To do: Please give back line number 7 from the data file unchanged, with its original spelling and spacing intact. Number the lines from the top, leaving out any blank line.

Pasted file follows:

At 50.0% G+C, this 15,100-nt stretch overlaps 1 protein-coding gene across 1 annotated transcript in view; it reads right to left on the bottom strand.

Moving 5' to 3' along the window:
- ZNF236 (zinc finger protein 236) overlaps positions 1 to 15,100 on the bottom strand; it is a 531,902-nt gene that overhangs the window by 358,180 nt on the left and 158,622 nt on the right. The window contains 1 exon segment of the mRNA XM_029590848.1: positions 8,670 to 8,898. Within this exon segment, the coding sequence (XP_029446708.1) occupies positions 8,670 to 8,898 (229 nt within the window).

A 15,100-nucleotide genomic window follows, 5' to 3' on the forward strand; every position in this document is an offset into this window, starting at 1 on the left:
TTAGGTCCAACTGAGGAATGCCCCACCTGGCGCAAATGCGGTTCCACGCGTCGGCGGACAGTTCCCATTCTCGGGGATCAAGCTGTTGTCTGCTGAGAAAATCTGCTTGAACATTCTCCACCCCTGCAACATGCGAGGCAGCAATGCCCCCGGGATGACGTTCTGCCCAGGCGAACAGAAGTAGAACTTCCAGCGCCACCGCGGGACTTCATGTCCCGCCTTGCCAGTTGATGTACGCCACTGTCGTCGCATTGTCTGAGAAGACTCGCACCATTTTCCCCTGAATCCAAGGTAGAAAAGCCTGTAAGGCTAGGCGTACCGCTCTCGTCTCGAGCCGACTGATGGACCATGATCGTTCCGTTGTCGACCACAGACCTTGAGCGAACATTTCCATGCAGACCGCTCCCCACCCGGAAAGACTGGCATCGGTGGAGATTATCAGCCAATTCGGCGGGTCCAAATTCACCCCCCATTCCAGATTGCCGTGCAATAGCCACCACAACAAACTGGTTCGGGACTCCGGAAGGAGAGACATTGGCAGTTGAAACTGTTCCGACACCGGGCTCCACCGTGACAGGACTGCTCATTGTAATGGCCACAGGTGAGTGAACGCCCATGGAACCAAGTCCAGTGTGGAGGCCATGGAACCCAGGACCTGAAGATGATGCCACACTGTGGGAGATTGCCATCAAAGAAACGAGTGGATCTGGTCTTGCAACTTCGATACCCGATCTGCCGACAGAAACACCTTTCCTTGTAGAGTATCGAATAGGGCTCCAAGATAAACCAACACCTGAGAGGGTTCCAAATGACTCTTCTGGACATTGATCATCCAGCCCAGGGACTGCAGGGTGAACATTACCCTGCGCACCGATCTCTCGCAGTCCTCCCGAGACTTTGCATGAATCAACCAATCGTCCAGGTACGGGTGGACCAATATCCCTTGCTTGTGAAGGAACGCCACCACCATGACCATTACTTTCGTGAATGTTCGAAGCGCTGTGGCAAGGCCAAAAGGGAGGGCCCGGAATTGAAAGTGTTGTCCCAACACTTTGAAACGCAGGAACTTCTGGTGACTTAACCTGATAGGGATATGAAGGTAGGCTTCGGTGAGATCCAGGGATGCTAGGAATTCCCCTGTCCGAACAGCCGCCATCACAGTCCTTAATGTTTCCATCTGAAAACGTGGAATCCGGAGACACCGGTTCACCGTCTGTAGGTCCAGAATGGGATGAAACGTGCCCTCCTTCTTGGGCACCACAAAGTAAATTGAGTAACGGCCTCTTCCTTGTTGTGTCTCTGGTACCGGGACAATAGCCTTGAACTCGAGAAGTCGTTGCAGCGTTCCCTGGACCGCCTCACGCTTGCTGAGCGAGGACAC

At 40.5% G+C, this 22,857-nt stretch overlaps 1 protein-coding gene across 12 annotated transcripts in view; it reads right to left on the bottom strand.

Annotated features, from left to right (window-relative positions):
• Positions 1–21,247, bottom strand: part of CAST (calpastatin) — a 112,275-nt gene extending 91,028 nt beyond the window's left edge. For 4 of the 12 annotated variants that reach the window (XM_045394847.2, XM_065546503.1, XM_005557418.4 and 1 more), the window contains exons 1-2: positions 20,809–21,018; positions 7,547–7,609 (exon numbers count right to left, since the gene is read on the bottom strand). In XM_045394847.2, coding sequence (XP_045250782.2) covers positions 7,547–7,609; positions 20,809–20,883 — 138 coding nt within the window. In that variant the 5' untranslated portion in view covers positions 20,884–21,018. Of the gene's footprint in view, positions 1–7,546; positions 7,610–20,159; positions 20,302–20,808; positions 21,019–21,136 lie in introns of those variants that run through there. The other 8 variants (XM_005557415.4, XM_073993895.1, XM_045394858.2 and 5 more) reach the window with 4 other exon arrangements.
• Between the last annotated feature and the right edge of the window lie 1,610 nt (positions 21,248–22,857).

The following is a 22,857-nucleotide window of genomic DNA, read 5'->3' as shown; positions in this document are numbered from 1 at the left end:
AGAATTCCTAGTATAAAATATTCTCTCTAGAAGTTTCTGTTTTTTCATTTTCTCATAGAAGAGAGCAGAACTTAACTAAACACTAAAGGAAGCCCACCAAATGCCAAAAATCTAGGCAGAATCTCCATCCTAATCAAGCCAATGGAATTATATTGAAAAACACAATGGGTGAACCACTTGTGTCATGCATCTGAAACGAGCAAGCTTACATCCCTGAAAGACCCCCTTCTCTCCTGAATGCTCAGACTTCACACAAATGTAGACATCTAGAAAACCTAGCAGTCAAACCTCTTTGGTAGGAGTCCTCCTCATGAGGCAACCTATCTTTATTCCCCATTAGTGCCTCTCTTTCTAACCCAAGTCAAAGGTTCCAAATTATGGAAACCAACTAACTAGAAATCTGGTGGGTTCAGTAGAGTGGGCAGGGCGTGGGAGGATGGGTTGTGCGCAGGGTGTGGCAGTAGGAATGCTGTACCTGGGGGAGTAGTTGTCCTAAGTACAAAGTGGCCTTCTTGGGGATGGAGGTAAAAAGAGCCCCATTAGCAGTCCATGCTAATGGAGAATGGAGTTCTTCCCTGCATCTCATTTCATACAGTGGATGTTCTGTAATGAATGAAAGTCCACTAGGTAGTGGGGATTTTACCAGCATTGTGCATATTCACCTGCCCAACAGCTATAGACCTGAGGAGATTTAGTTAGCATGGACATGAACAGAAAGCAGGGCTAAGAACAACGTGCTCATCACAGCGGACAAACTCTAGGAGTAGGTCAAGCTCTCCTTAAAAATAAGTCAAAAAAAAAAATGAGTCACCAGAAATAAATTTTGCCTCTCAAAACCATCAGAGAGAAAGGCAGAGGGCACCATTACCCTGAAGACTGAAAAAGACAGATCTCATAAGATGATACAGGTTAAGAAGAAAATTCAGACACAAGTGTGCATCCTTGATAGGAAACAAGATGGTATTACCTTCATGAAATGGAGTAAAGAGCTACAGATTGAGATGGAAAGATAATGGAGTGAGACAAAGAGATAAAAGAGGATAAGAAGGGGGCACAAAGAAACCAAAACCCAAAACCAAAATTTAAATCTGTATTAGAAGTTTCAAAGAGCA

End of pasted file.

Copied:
Annotated features, from left to right (window-relative positions):